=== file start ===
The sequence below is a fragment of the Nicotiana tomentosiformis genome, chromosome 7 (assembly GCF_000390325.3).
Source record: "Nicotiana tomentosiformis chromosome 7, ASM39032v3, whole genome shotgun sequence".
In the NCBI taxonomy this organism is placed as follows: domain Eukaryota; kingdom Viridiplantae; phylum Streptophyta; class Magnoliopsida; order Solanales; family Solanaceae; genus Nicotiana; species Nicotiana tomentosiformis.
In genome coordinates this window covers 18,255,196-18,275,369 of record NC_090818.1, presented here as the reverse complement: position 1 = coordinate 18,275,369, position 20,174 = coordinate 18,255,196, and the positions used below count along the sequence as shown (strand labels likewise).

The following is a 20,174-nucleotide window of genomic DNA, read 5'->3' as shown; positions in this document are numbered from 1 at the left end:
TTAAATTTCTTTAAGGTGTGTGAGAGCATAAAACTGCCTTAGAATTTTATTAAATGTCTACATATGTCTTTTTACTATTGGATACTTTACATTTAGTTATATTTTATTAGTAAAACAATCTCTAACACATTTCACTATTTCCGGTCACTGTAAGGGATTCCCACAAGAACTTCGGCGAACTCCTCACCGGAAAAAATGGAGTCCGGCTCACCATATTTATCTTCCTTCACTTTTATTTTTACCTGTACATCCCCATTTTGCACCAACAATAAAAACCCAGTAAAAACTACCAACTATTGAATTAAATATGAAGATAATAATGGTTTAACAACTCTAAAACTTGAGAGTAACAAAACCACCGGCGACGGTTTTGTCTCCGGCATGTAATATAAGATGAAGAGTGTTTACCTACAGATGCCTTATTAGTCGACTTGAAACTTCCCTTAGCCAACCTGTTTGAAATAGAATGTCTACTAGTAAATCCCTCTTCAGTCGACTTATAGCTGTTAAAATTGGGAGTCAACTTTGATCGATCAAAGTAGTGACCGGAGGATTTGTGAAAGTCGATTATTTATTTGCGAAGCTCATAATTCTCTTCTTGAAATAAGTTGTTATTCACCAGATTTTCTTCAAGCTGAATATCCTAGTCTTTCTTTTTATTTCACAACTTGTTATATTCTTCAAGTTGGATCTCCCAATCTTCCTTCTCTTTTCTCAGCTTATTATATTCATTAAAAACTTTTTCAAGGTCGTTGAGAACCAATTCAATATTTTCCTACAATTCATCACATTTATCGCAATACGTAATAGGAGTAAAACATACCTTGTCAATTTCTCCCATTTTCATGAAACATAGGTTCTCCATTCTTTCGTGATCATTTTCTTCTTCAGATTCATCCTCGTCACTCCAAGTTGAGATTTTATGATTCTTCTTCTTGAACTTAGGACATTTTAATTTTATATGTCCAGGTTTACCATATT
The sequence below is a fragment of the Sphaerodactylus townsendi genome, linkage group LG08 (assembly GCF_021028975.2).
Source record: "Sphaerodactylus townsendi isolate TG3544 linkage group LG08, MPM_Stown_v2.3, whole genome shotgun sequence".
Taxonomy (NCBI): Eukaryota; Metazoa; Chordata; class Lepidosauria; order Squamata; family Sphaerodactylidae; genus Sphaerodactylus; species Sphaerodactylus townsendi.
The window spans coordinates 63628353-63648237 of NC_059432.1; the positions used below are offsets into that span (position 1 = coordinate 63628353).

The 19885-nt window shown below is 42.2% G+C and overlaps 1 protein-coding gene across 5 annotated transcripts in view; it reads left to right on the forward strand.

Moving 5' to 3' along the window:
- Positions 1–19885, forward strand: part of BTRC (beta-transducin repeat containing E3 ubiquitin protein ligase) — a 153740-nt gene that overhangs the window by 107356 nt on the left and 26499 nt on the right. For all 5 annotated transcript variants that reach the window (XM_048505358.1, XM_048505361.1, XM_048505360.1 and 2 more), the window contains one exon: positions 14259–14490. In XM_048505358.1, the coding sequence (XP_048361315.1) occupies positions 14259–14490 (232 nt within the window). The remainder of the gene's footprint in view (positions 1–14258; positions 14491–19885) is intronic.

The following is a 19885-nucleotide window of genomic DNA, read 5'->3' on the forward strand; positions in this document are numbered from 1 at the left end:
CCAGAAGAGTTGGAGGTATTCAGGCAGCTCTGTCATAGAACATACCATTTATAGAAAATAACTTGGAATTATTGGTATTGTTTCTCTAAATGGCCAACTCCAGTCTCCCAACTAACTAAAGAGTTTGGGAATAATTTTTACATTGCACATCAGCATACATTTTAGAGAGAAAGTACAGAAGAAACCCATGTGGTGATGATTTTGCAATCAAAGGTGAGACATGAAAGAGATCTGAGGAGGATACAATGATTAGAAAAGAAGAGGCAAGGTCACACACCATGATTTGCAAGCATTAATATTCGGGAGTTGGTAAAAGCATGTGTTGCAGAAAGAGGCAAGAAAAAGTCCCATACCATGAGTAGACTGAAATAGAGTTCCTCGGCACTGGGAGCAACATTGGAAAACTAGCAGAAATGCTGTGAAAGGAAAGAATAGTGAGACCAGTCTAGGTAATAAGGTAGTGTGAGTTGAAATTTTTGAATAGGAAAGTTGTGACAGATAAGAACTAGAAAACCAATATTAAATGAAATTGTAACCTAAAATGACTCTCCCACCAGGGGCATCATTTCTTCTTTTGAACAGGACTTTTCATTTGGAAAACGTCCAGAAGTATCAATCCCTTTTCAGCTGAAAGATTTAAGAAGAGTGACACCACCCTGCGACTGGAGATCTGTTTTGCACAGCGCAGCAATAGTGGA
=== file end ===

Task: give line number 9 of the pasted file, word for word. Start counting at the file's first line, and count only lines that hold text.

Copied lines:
Taxonomy (NCBI): Eukaryota; Metazoa; Chordata; class Lepidosauria; order Squamata; family Sphaerodactylidae; genus Sphaerodactylus; species Sphaerodactylus townsendi.